When do you need them for? - If you’ve got a hike planned, make sure you buy your boots far in advance. Hiking in a brand new pair of boots will only cause blisters. Wear them in around the house first before trialling them on shorter, local walks. They might feel odd to wear at first but the more you wear them, the more comfortable they will feel on your feet!
The features of a hiking boot
Whilst other shoes just require a simple fit test on your feet, hiking boots are a little different. If you’ll be wearing them out and about for hours at a time, you need to make sure that they include everything you need. Here are a few features to look out for.
Upper sole - This is the material that the boot is made of. Your best bet is leather as it’s waterproof, easy to polish and clean and still looks cool. Whilst they will be waterproof, they will still require cleaning and waterproofing regularly. Our traditional brown leather hiking boots are available for both men and women.
However, synthetic materials, such as nylon and polyester, are perfectly fine for less frequent walkers. They’ll be showerproof but not fully waterproof so perhaps don’t go walking during a downpour in a pair of those!
Insoles - Obviously, all boots will come with insoles attached but if you have particular foot problems, you might need an additional pair of insoles. They might be specialist medical ones or ones that offer extra support or padding for your heels, arches/instep or balls of the feet. With insoles, it’s definitely trial and error and it could also mean you need to size up to fit any extra insoles into the boot.
Outsoles - The more uneven the terrain, the thicker and stiffer the sole needs to be. This does make the shoes heavier but also safer for any off trail routes and offer that extra stability you would need. For lighter walks in the countryside, a softer, more flexible sole is recommended instead. It will still need to have plenty of grooves on the sole for grip but you will get more freedom from the shoe.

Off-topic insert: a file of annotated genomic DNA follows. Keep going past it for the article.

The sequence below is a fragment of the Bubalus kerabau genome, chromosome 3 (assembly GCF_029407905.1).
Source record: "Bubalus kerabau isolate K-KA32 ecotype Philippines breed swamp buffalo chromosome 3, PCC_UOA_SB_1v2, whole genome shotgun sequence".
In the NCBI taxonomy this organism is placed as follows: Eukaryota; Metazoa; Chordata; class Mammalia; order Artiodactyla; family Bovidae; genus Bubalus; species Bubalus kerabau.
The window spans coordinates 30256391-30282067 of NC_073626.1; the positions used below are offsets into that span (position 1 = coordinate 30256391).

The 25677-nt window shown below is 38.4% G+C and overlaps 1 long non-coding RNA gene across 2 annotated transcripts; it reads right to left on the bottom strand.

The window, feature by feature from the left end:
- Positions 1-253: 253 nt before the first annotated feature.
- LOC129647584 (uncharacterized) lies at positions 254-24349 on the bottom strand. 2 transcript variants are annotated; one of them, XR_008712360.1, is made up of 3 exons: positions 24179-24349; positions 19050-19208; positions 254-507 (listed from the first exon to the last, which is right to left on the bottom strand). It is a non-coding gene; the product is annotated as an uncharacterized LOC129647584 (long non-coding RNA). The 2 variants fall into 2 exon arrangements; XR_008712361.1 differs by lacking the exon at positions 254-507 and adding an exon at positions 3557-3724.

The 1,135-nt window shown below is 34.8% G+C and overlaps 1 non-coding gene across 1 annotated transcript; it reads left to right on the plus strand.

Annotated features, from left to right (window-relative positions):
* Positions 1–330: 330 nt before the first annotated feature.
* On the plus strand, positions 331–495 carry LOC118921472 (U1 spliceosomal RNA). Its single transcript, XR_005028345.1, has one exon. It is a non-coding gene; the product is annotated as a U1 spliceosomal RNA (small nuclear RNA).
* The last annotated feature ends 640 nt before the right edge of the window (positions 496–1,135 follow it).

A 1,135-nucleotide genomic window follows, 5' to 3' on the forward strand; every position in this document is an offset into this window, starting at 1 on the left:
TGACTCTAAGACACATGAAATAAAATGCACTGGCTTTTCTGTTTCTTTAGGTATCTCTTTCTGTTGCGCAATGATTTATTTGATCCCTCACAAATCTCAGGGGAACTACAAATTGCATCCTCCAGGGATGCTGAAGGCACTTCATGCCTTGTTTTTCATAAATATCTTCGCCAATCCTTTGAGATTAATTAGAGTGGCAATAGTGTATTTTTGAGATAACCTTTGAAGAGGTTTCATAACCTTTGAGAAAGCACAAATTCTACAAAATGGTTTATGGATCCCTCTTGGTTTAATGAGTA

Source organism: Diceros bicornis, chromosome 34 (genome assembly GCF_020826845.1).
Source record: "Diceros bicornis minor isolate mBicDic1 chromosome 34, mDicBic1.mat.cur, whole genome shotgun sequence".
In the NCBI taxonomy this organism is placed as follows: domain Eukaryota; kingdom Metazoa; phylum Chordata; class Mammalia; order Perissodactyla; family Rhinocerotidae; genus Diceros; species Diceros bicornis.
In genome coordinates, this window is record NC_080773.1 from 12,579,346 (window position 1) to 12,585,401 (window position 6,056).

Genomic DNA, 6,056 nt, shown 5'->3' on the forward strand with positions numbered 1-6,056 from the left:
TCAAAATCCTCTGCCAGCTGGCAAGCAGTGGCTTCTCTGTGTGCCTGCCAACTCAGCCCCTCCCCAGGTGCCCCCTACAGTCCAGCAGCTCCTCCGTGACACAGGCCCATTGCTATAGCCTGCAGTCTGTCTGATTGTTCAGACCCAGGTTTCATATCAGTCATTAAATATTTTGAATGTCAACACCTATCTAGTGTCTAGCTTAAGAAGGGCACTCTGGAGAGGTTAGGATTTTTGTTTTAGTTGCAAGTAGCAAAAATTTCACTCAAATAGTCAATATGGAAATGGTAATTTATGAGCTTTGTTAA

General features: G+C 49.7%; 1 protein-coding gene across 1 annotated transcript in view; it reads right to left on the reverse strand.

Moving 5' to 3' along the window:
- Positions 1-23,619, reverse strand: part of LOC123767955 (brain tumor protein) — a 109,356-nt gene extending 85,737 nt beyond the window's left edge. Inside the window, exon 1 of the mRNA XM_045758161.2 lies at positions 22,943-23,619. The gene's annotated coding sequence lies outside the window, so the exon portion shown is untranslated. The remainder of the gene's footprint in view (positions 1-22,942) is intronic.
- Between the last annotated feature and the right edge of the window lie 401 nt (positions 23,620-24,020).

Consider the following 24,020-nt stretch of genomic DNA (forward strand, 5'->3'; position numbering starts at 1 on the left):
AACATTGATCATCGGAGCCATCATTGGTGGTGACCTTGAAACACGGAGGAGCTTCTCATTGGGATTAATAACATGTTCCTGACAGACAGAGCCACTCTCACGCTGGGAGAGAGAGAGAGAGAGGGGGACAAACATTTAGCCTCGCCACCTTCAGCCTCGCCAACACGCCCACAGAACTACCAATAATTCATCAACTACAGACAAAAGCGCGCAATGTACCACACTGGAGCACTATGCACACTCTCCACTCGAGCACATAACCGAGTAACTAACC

Fit - Not only do you need to look at how narrow or wide the boots are, you also need to look into where they sit on your ankle. Hiking shoes need to fit under the ankle whereas boots should cover the ankle bone. Think about how comfortable they will be during a long hike. Many people feel uncomfortable in hiking boots as they can rub against the ankle bone. Others find hiking shoes uncomfortable because the shoe cuts right under the ankle bone. Usually, the longer the hike, the more ankle support you will require as a rule of thumb. It’s all about personal preference and comfort. That’s why we recommend wearing them around the house first before you 100% decide on if a pair is for you or not.
Choosing a pair of hiking boots is a big investment so always make sure it’s worth the price. If you know you’ll get outdoors lots and make use of them, they’re a great investment piece. If you think you might go hiking but prefer shorter walks, shop around for a lighter pair of walking shoes first and see if that makes a difference before investing in a pair of leather hiking boots.